You are a hard-hearted son of a bitch and obviously quite proud of that fact.

  • DLS

    I’ll ignore the emotive and illogical stuff.

    It’s a scam. The claims are often questionable, and moreover arguing that everyone be treated the same flies in the face of reality, routinely*. To top it off, how much do the victims (or “victims”) get, versus what the lawyers (“plaintiffs”) get?

    Now, you might have had one good quibble, had you been serious and logical. The word “scam” is ambiguous as I have used it. There are scams targeting individuals in which the scammer tries to get people’s bank information “so you can get your settlement.” Perhaps I should have been more proper, and said that this “representative plaintiff” racket is a racket. It’s just going after deep pockets with a grossly inflated damage claim. (Again, what do the “victims” get, and what do the “repreasentative plaintiffs” get?)

    Never mind other details such as how clear a “class” of plaintiffs must be, or that we now have the specter of having federal class action lawsuits where before they would have been heard in state courts.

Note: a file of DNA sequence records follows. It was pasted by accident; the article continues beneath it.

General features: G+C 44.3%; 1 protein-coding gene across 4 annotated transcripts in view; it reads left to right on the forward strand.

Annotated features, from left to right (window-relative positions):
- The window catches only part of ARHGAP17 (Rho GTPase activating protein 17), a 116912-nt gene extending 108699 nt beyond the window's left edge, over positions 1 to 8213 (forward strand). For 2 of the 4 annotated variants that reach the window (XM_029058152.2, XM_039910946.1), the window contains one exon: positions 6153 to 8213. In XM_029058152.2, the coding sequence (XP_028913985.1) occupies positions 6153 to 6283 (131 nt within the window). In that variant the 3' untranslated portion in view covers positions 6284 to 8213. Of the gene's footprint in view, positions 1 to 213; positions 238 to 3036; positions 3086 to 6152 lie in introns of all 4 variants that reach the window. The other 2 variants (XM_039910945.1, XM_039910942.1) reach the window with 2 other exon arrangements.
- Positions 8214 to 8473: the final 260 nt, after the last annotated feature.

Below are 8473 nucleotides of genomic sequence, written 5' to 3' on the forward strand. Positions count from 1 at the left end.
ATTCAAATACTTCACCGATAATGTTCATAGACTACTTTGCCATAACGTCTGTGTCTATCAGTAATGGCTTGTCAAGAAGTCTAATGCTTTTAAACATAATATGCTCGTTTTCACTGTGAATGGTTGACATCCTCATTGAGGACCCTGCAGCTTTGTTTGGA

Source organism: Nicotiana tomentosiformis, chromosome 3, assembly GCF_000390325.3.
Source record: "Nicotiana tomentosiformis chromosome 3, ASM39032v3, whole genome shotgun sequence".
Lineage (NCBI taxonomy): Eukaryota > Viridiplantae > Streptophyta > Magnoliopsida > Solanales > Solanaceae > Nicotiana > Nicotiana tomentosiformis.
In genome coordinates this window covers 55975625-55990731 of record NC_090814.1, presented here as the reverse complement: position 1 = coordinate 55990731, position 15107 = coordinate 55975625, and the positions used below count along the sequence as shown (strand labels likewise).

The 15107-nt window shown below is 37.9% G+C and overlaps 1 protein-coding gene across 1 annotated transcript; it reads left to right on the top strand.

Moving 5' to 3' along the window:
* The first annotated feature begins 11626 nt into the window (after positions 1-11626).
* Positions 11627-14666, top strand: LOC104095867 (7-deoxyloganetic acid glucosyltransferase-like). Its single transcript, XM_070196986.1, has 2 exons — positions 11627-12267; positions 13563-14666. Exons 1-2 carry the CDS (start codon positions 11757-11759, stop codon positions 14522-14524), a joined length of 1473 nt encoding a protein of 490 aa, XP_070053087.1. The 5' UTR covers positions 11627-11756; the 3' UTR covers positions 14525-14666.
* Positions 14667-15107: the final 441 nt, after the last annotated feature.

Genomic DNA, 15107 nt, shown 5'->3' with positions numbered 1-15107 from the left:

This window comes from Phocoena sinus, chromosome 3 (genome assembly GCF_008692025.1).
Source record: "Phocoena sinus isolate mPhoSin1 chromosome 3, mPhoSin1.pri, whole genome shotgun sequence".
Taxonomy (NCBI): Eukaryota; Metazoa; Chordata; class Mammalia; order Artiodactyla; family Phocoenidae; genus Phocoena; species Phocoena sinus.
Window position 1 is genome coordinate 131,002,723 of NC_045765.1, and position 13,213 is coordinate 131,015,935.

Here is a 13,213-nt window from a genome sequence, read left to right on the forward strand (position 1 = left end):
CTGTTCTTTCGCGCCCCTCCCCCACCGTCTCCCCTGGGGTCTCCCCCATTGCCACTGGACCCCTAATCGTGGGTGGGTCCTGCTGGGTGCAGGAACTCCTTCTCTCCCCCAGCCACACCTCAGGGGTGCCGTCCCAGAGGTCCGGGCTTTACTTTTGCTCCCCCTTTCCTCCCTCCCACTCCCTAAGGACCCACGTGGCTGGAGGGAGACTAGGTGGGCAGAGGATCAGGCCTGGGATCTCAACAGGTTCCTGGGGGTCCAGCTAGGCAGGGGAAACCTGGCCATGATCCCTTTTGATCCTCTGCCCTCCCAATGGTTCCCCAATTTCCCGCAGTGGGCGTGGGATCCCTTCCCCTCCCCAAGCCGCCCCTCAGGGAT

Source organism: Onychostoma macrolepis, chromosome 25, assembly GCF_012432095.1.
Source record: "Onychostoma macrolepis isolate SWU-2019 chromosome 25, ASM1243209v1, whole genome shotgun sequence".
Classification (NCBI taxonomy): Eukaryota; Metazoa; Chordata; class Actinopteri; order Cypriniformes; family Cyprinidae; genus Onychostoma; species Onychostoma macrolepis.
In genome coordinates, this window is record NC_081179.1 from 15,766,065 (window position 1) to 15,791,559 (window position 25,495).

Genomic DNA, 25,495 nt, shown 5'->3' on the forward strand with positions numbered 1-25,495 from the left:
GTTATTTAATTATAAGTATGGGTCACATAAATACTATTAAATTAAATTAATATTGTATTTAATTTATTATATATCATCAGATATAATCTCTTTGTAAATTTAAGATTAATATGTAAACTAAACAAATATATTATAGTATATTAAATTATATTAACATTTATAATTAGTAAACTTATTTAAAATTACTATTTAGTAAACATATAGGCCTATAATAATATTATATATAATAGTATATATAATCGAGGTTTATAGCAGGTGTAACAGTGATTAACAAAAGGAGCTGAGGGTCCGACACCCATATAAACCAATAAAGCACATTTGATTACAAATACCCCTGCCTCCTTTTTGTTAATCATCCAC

* among a group of individuals, obviously, and that doesn’t even consider members of the same “class” that consist of, for example, ordinary individuals and large institutional investors, which likely have different interests (so what does that say about a single as-large-as-possible “class”?)

  • DLS

    That’s food for thought, Shaun, if you can quit non-thinking and quit misbehaving for a rare moment and try thinking for a Change.

  • superdestroyer


    You must have read over the parts where the plantiff lawyers argued that statistical differences in promotion between men and women is evidence of discrimination. The only solution to having statistical difference is blatant quotas.

    Why are liberal so interested in quotas and promote them every chance they get. Even when the University of Michigan was caught red-handed with documents showing that they hand separate and unequal admission standards, the left still fully supporst state sanction racism, open discrimination, and want even more quotas.

  • dls:

    Speaking of class-action “scams,” I am sure you will agree this one is a lulu:

    Dow Chemical wages a years long cover-up of the toxic effects on its Agent Orange on GIs in Vietnam. Thousands of GIs develop cancers unquestionably as a result of exposure, including two friends who had an extremely rare form of brain cancer.

    Dow Chemical paid out big bucks as the result of a class-action lawsuit. As a result, it’s share price plummeted.

    By your calculus this was unfair to Dow and its shareholders. You not only believe that my friends should not have been compensated, leaving squat for their widows and children, two of whom have birth defects common to fathers exposed to Agent Orange, but you probably would have gone into the ICUs that were their final homes and ripped the tubes out of their noses. Because it all was so unfair to Dow and its shareholders.